Prior to the G20, Bolsonaro abdicated from hosting the UN summit on climate change in 2019 – as Brazil may leave the Paris Accord to the benefit of the powerful agro-business lobby ravaging the Amazon rainforest. For Macron, a self-styled leader not only of the EU but the global environment, that’s a major red line. And that will translate into a French veto on a deal with Mercosur. No wonder Macri has got to be furious.
Crucially, Xi Jinping once again stressed in Buenos Aires that Beijing supports “necessary reforms” to the World Trade Organization (WTO). But these should protect the “interests” of developing countries – and China still defines itself as a developing country.
That brings us to a roadmap that should please the Global South.
Yaroslav Lissovolik, former Duetsche Bank and IMF official, at the essential Valdai Discussion Club, which he directs, proposed a horizontal format to coordinate trade and infrastructure integration: namely, an “R20” – as in Regional 20 – that “would bring together the largest regional heavyweights in the world economy represented by 10 regional blocks.”
This “connectivity track” within the R20 format, as Lissovolik describes it, might become the essential platform interlocking many current infrastructure projects, from the vastly ambitious – and well funded – Chinese-led New Silk Roads, or Belt and Road Initiative (BRI) to the still quite vague Asia-Africa Growth Corridor (AAGC), driven by Japan and India.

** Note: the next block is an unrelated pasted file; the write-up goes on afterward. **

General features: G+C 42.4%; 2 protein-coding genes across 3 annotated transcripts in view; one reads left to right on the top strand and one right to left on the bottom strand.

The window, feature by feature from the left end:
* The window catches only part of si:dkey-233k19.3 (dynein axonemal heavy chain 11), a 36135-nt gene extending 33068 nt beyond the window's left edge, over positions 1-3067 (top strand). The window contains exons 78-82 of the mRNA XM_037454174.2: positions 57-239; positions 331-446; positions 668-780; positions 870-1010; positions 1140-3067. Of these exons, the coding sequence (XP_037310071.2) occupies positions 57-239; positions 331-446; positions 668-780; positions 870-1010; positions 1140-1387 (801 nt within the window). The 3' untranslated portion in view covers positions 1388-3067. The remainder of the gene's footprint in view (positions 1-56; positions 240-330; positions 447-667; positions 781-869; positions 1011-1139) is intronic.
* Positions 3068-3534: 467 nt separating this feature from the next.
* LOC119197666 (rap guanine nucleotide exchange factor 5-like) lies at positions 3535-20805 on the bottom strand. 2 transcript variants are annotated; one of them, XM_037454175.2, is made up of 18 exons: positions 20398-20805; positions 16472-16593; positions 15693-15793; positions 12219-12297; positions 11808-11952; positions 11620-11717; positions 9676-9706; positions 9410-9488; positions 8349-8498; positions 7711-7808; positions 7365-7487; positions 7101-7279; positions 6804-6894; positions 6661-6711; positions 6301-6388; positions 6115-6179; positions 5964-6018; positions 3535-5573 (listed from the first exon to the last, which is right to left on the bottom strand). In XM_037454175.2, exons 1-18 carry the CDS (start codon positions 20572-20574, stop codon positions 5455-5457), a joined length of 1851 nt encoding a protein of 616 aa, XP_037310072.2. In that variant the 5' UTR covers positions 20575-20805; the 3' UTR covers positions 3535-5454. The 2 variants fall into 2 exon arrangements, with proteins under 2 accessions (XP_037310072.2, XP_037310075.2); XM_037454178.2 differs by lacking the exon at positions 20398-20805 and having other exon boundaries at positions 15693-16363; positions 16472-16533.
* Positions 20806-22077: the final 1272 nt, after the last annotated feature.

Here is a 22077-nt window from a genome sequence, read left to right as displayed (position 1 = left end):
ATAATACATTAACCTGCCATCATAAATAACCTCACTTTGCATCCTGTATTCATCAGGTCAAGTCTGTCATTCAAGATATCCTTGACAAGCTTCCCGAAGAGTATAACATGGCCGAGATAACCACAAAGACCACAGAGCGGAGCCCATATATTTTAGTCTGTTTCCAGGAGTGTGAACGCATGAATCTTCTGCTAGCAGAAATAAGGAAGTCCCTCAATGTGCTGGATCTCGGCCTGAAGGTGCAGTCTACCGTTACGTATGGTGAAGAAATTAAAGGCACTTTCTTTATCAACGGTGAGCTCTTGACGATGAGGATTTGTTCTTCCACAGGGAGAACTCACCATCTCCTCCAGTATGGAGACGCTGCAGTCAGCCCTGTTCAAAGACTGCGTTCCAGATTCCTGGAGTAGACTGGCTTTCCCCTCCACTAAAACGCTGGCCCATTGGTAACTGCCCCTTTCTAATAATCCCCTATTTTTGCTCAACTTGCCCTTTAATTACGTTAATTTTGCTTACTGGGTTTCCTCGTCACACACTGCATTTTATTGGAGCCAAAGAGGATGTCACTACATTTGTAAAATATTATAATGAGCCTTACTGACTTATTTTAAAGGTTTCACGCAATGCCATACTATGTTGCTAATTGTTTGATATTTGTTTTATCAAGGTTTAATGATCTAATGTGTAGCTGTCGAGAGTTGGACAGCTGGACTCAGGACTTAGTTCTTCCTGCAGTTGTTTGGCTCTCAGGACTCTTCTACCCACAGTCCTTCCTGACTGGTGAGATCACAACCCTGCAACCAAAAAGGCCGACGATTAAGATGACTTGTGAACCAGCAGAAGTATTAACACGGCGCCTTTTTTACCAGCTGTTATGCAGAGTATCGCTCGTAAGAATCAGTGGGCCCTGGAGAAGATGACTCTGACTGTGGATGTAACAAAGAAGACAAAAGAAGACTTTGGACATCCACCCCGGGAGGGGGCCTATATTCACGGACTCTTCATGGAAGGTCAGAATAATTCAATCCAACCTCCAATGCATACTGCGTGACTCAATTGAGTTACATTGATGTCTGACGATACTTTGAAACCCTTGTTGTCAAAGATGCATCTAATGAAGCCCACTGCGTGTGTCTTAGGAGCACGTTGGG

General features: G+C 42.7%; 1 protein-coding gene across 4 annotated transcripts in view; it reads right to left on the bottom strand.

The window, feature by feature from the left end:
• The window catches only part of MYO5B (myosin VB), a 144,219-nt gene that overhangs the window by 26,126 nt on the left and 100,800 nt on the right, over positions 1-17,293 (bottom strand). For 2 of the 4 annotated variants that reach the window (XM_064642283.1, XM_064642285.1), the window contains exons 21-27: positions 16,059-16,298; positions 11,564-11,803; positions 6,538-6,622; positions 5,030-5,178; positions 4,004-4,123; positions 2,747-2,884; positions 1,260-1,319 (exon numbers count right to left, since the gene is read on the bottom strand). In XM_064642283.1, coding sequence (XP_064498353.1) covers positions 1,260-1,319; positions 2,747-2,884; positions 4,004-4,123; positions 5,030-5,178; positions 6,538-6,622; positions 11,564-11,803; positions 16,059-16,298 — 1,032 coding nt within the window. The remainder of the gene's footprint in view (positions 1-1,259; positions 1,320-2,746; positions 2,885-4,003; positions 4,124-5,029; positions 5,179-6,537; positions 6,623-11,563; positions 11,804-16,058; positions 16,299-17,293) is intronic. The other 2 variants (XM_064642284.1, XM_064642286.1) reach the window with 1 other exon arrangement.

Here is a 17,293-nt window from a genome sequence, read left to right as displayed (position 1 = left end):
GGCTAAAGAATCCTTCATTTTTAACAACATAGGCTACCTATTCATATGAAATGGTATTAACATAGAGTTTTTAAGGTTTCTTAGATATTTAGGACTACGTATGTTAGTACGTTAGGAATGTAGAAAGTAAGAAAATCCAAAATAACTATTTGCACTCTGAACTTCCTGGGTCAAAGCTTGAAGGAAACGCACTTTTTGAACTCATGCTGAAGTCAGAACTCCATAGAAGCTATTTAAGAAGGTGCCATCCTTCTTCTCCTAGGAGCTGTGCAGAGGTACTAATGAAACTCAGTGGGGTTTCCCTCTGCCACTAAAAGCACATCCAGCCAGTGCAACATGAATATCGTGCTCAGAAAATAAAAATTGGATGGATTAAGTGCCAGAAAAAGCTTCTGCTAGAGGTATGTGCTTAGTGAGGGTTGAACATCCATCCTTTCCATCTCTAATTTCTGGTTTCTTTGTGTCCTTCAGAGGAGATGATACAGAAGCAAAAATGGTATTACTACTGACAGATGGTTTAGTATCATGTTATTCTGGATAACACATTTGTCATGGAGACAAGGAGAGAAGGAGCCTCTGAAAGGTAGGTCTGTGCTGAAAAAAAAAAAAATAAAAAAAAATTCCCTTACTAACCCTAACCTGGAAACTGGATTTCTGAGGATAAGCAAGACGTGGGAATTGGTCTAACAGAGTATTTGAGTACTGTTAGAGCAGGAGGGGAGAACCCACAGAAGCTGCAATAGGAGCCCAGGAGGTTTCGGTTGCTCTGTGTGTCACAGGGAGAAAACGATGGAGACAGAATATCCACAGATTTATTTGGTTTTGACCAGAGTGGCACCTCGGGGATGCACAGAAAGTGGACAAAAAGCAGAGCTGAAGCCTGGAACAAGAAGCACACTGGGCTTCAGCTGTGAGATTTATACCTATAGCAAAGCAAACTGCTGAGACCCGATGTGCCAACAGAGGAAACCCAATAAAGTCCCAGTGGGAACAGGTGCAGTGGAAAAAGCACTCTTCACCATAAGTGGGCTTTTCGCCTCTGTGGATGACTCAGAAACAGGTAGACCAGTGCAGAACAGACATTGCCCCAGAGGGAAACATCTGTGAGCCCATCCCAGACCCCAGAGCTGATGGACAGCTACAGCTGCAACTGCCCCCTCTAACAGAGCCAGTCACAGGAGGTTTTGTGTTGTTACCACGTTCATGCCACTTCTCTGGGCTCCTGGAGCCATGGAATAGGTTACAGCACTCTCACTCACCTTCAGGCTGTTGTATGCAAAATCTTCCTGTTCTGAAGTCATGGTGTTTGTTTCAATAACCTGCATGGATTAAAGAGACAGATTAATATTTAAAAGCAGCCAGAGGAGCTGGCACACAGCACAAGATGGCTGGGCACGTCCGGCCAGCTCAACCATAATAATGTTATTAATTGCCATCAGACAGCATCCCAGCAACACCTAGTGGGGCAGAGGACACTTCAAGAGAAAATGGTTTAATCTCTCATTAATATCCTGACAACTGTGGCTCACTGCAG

It’s not about nations; it’s about regional trade blocks. They might well become the uber-building blocks of a post-G20 world after a definitive, world system-shattering moment is brought upon us: when the petroyuan eclipses the dollar.
Top Photo | President Donald Trump with China’s President Xi Jinping during their bilateral meeting at the G20 Summit, Saturday, Dec. 1, 2018 in Buenos Aires, Argentina. Pablo Martinez Monsivais | AP
Source | Consortium News